## MSLC Semina — Exploring Knights Tours

At the MSLC Seminar we had an “improvisational seminar” this week. We started off chit-chatting about various problems, and a theme emerged. One participant posed the following problem:

The game of Knight Placement is played on an 8×8 chessboard. Two players alternately take turns placing knights on the board. A move consists of adding a knight to the board, such that no knight is under attack. A player loses if they’re unable to place a knight. Who wins under optimal play?

I followed this question up with:

Suppose that the Queen of Chess has a garrison of twenty-five knights. The knights are kept on a 5×5 chessboard. One fine morning, the Queen shows up and orders the knights to all switch places, or be severely punished. Can every knight switch places simultaneously?

This got us thinking about knights tours. In a knight’s tour, a knight travels to every cell of a chessboard by visiting each square exactly once. Notice that if the 5×5 board has a knight’s tour, then the garrison can re-arrange themselves by each stepping along the tour.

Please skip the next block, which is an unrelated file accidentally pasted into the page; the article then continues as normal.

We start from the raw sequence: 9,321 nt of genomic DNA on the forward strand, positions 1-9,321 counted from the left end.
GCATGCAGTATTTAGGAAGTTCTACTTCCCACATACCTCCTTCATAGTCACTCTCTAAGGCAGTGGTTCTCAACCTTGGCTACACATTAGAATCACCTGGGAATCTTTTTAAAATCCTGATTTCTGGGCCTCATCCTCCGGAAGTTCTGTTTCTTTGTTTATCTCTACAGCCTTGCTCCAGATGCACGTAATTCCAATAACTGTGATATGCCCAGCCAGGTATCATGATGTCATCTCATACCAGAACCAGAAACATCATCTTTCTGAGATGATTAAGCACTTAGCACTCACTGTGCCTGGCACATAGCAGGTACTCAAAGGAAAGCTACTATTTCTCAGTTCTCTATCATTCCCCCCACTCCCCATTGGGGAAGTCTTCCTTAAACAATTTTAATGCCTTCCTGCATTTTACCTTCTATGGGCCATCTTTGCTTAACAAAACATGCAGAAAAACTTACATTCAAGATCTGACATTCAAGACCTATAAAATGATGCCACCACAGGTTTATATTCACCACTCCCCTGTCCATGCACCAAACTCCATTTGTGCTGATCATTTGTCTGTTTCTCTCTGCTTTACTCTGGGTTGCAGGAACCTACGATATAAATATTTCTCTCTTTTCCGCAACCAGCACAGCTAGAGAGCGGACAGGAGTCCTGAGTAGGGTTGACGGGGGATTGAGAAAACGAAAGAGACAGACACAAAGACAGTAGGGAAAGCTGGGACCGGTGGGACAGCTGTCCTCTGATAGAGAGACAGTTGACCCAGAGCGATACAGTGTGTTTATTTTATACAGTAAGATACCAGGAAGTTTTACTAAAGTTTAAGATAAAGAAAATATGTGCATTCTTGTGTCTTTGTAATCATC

We found a couple small boards with and without closed knight’s tours. Wikipedia turned our attention to this paper:

Allen J. Schwenk (1991). “*Which Rectangular Chessboards Have a Knight’s Tour?*” Mathematics Magazine: 325–332. (link)

Working through that paper might make a good session at MSLC Seminar. If anyone knows the history / providence of the puzzles above, I would be hear about them.

## Geometric Reflections

There is something pleasing to a mystic in such a land of mirrors. For a mystic is one who holds that two worlds are better than one. In the highest sense, indeed, all thought is reflection — Chesterton

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